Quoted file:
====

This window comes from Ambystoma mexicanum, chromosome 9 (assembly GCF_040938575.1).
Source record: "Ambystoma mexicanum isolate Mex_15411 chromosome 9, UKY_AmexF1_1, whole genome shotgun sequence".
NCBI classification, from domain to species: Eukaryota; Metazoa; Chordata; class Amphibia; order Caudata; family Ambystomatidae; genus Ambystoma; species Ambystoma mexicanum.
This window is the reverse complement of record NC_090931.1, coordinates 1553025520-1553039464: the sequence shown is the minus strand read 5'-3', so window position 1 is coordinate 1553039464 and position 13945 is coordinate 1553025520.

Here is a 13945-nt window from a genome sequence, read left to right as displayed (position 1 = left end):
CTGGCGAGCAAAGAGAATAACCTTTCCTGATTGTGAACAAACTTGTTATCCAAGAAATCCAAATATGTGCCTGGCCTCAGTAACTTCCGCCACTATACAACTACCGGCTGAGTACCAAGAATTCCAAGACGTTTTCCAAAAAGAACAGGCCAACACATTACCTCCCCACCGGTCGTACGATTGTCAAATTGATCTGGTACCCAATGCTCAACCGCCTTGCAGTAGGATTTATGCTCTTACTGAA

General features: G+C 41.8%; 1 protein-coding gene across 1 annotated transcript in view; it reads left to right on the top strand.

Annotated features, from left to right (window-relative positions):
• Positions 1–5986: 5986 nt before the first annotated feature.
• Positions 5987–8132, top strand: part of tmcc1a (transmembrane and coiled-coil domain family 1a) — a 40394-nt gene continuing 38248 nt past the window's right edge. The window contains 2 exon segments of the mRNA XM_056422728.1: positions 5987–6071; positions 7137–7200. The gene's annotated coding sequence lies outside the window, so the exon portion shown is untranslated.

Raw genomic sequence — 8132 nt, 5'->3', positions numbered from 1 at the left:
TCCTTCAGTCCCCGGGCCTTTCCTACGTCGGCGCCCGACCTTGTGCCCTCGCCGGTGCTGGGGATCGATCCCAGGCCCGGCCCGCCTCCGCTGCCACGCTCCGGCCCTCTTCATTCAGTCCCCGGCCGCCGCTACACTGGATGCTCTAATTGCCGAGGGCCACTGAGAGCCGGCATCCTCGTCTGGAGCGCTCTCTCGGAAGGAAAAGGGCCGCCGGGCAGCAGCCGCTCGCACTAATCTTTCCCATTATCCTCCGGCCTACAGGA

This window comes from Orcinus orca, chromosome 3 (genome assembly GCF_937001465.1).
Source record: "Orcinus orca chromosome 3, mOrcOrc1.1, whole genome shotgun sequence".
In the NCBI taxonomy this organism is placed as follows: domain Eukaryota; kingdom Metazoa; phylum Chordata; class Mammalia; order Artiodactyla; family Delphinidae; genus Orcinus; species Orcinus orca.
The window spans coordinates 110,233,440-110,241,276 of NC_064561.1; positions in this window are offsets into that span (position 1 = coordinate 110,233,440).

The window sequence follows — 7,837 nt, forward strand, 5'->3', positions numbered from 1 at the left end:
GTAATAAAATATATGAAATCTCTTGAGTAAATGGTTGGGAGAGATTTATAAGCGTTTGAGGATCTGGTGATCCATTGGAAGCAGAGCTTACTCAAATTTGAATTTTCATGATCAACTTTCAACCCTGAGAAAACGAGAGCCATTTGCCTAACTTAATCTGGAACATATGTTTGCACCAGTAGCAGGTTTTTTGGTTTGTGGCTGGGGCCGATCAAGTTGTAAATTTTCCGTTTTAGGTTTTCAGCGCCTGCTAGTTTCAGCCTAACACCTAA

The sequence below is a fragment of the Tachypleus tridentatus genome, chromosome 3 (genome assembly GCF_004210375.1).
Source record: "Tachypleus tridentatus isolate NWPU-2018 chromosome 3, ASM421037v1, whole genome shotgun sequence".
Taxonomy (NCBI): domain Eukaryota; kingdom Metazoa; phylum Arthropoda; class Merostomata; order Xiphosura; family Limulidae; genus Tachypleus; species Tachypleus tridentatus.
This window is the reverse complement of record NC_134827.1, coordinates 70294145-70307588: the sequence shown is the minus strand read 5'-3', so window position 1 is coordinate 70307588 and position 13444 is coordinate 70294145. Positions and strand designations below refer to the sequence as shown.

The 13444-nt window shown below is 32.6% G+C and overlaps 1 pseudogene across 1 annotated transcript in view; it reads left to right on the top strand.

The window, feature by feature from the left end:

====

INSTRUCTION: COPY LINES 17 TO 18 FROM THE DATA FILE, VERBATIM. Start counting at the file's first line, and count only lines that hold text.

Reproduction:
The window sequence follows — 7,837 nt, forward strand, 5'->3', positions numbered from 1 at the left end:
GTAATAAAATATATGAAATCTCTTGAGTAAATGGTTGGGAGAGATTTATAAGCGTTTGAGGATCTGGTGATCCATTGGAAGCAGAGCTTACTCAAATTTGAATTTTCATGATCAACTTTCAACCCTGAGAAAACGAGAGCCATTTGCCTAACTTAATCTGGAACATATGTTTGCACCAGTAGCAGGTTTTTTGGTTTGTGGCTGGGGCCGATCAAGTTGTAAATTTTCCGTTTTAGGTTTTCAGCGCCTGCTAGTTTCAGCCTAACACCTAA